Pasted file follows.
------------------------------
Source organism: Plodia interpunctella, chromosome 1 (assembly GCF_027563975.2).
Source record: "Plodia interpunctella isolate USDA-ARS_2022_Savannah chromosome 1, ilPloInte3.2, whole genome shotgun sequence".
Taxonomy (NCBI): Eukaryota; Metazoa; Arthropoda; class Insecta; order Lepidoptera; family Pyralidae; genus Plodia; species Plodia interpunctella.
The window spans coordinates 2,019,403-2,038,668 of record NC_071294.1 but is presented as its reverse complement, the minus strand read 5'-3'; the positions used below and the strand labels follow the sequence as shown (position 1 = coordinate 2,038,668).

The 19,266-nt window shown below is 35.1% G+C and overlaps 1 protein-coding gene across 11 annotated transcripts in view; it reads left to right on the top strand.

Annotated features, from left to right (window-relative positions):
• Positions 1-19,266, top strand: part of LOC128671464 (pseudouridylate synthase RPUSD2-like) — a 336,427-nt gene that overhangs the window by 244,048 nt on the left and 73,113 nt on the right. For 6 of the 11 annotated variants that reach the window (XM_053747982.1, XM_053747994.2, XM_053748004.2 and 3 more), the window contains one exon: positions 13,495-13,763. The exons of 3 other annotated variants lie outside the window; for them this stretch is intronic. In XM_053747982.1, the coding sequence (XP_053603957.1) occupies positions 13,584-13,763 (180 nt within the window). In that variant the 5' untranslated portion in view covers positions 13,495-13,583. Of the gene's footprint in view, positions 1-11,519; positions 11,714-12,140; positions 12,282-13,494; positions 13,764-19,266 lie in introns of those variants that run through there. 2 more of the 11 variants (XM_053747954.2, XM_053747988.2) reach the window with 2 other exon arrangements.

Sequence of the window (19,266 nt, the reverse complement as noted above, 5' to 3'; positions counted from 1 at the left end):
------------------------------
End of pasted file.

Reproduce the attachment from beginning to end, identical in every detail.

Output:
Source organism: Plodia interpunctella, chromosome 1 (assembly GCF_027563975.2).
Source record: "Plodia interpunctella isolate USDA-ARS_2022_Savannah chromosome 1, ilPloInte3.2, whole genome shotgun sequence".
Taxonomy (NCBI): Eukaryota; Metazoa; Arthropoda; class Insecta; order Lepidoptera; family Pyralidae; genus Plodia; species Plodia interpunctella.
The window spans coordinates 2,019,403-2,038,668 of record NC_071294.1 but is presented as its reverse complement, the minus strand read 5'-3'; the positions used below and the strand labels follow the sequence as shown (position 1 = coordinate 2,038,668).

The 19,266-nt window shown below is 35.1% G+C and overlaps 1 protein-coding gene across 11 annotated transcripts in view; it reads left to right on the top strand.

Annotated features, from left to right (window-relative positions):
• Positions 1-19,266, top strand: part of LOC128671464 (pseudouridylate synthase RPUSD2-like) — a 336,427-nt gene that overhangs the window by 244,048 nt on the left and 73,113 nt on the right. For 6 of the 11 annotated variants that reach the window (XM_053747982.1, XM_053747994.2, XM_053748004.2 and 3 more), the window contains one exon: positions 13,495-13,763. The exons of 3 other annotated variants lie outside the window; for them this stretch is intronic. In XM_053747982.1, the coding sequence (XP_053603957.1) occupies positions 13,584-13,763 (180 nt within the window). In that variant the 5' untranslated portion in view covers positions 13,495-13,583. Of the gene's footprint in view, positions 1-11,519; positions 11,714-12,140; positions 12,282-13,494; positions 13,764-19,266 lie in introns of those variants that run through there. 2 more of the 11 variants (XM_053747954.2, XM_053747988.2) reach the window with 2 other exon arrangements.

Sequence of the window (19,266 nt, the reverse complement as noted above, 5' to 3'; positions counted from 1 at the left end):